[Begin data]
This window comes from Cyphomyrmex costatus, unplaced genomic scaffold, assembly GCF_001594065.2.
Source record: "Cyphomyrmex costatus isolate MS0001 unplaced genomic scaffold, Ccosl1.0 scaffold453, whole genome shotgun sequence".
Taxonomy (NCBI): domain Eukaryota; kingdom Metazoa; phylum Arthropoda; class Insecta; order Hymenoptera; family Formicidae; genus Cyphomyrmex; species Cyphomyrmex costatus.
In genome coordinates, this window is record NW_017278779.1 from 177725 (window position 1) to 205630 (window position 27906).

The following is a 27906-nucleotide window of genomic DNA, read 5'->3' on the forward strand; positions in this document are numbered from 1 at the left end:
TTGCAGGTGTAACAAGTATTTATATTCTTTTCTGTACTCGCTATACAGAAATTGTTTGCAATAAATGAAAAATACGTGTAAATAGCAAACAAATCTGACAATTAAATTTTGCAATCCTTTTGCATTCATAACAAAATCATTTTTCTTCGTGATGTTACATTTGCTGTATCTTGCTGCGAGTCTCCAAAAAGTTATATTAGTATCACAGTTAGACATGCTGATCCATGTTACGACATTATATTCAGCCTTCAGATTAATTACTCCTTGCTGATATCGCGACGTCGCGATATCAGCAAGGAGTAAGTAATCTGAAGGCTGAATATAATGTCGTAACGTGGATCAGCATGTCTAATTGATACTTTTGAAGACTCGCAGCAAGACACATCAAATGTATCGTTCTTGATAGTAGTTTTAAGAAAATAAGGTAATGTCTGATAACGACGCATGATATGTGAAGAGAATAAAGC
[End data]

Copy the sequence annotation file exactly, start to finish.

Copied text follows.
This window comes from Cyphomyrmex costatus, unplaced genomic scaffold, assembly GCF_001594065.2.
Source record: "Cyphomyrmex costatus isolate MS0001 unplaced genomic scaffold, Ccosl1.0 scaffold453, whole genome shotgun sequence".
Taxonomy (NCBI): domain Eukaryota; kingdom Metazoa; phylum Arthropoda; class Insecta; order Hymenoptera; family Formicidae; genus Cyphomyrmex; species Cyphomyrmex costatus.
In genome coordinates, this window is record NW_017278779.1 from 177725 (window position 1) to 205630 (window position 27906).

The following is a 27906-nucleotide window of genomic DNA, read 5'->3' on the forward strand; positions in this document are numbered from 1 at the left end:
TTGCAGGTGTAACAAGTATTTATATTCTTTTCTGTACTCGCTATACAGAAATTGTTTGCAATAAATGAAAAATACGTGTAAATAGCAAACAAATCTGACAATTAAATTTTGCAATCCTTTTGCATTCATAACAAAATCATTTTTCTTCGTGATGTTACATTTGCTGTATCTTGCTGCGAGTCTCCAAAAAGTTATATTAGTATCACAGTTAGACATGCTGATCCATGTTACGACATTATATTCAGCCTTCAGATTAATTACTCCTTGCTGATATCGCGACGTCGCGATATCAGCAAGGAGTAAGTAATCTGAAGGCTGAATATAATGTCGTAACGTGGATCAGCATGTCTAATTGATACTTTTGAAGACTCGCAGCAAGACACATCAAATGTATCGTTCTTGATAGTAGTTTTAAGAAAATAAGGTAATGTCTGATAACGACGCATGATATGTGAAGAGAATAAAGC